Quoted 02/07/12

Ken Little
‘The public must be heard and, more importantly, listened to’
Quoted 23/02/12
Dai Liyanage
‘We need an independent, experienced and cool look at what’s best for the police and the community.’
Quoted 13/06/12

Fergus Wilson
‘I think I can make a difference’
Quoted 11/02/12
Steve Bates
‘Steve Bates, who was a special advisor to former Home Secretary John Reid [is seeking candidacy]’
Yes – reportedly on the Labour shortlist but not selected
Mentioned 25/05/12

Jan Berry
‘Want to use my unique experience to support the people of Kent’
Yes – reportedly on the Conservative shortlist but not selected
On Twitter 27/05/12

Francois Gordon
One of the three who made the shortlist is ‘Foreign Office man, Fancois Gordon…’European Strategy Adviser’ to Kent Police’
Yes – reportedly on the Conservative shortlist but not selected
Mentioned 27/05/12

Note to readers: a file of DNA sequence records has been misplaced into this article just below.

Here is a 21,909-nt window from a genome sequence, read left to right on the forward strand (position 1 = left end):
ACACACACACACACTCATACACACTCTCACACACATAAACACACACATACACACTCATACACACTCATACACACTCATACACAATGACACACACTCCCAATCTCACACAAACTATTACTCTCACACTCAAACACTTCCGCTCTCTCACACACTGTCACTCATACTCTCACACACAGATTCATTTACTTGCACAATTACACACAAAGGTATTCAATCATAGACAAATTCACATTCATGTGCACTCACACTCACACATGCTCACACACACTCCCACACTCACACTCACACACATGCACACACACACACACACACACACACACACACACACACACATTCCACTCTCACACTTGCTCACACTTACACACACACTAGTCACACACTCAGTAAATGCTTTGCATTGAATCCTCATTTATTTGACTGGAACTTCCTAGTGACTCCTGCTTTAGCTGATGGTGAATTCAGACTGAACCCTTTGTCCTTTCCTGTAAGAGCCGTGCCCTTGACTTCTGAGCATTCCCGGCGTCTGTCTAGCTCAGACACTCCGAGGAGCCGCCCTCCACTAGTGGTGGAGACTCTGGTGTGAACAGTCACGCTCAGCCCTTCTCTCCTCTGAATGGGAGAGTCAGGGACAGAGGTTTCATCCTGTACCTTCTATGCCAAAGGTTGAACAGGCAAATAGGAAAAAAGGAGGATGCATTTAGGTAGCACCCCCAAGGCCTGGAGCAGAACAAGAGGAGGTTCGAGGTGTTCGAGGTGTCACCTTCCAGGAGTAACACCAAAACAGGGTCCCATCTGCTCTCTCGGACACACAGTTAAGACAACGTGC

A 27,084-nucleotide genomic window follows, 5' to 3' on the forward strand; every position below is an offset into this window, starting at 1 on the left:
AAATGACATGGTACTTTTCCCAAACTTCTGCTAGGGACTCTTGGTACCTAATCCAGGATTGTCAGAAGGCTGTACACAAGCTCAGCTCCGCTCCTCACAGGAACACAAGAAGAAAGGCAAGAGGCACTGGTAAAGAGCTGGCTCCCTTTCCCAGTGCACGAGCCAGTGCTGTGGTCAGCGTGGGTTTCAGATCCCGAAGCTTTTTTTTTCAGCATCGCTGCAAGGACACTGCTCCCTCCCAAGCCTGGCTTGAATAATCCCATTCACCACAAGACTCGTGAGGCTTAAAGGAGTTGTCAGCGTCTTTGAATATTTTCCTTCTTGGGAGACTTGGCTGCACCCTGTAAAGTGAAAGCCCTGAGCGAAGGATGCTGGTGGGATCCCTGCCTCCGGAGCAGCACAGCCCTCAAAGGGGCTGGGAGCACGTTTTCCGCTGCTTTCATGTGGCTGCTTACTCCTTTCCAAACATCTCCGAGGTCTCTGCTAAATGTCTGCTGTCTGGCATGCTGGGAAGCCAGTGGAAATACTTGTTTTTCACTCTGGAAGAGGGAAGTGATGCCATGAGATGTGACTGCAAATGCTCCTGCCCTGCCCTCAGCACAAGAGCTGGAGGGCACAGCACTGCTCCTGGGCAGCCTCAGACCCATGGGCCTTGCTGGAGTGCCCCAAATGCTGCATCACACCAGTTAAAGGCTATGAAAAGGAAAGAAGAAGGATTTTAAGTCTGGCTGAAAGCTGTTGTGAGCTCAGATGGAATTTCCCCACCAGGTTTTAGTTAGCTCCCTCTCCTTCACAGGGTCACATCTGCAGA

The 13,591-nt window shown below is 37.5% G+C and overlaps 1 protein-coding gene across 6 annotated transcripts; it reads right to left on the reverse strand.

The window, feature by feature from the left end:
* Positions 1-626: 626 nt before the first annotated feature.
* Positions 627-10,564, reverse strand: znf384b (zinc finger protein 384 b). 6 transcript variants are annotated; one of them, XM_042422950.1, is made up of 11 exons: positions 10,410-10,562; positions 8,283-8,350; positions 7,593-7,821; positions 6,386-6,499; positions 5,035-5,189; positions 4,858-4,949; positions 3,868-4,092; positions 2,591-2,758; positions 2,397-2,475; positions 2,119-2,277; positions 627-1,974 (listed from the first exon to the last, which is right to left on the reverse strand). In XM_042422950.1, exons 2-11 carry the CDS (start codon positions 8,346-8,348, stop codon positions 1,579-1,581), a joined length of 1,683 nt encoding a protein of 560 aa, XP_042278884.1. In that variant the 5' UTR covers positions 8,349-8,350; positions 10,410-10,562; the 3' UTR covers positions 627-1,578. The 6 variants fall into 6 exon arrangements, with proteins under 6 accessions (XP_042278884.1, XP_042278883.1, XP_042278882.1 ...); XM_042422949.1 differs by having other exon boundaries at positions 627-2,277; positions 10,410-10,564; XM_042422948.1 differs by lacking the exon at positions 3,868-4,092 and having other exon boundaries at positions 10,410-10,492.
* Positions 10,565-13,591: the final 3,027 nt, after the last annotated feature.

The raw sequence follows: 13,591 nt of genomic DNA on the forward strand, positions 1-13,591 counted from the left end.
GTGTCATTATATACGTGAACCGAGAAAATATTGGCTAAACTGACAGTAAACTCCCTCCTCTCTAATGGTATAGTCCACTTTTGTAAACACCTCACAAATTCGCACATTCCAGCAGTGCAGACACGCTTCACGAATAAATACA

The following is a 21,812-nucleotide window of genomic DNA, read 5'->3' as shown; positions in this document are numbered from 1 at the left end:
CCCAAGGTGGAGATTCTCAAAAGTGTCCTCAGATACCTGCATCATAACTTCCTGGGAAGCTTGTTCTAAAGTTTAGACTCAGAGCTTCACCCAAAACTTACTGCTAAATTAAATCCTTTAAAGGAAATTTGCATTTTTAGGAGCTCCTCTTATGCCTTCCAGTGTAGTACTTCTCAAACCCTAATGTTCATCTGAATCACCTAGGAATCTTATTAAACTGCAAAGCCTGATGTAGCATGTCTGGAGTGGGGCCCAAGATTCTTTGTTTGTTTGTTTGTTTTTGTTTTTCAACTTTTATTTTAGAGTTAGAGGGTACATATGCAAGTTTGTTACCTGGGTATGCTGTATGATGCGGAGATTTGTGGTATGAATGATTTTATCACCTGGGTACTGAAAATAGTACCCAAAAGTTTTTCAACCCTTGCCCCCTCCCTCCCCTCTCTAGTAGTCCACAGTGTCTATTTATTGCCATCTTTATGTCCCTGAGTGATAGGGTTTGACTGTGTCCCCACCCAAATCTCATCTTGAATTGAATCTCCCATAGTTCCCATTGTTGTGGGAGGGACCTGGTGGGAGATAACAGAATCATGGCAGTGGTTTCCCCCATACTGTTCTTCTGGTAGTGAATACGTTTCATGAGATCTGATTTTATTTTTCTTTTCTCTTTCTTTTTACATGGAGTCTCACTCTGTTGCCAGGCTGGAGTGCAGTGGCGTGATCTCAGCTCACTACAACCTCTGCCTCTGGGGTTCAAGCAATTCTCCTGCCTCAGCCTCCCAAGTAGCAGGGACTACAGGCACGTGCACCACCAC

Jacques Arnold
‘I am very keen on the concept that the priorities of the police match the priorities the public have’
Yes – but reportedly not on the Conservative shortlist
Quoted 21/05/12

Jo Gideon
‘If done right, this could deliver really great opportunities for local communities’
Yes – but reportedly not on the Conservative shortlist
Quoted 25/05/12

Mike O’Brien
‘Cllr O’Brien confirmed… he had put his name forward ‘
Yes – but reportedly not on the Conservative shortlist
Mentioned 23/04/12

Brian Sweetland
‘Cutting out red tape… will be a key priority’
Yes – but reportedly not on the Conservative shortlist
Quoted 03/05/12

Col Tim Collins
‘This is a job for someone energetic and who is willing to work with the chief constable’
Reportedly not running
Quoted 01/10/11


Anonymous said...

Sounds like a very good reason to tax as many drugs as possible, and at the highest possible rates. Only a complete smackhead would disagree.

Michael Child said...

I think the rub here is no taxation without legalisation, combined with the problem that if there was legalisation and taxation I doubt much of the money would be spent on drug rehabilitation.

Peter Checksfield said...

Another big problem I see is that people from other countries where it's still illegal will come here to buy it... and then sell it in their own country! This won't exactly make us popular.

Anonymous said...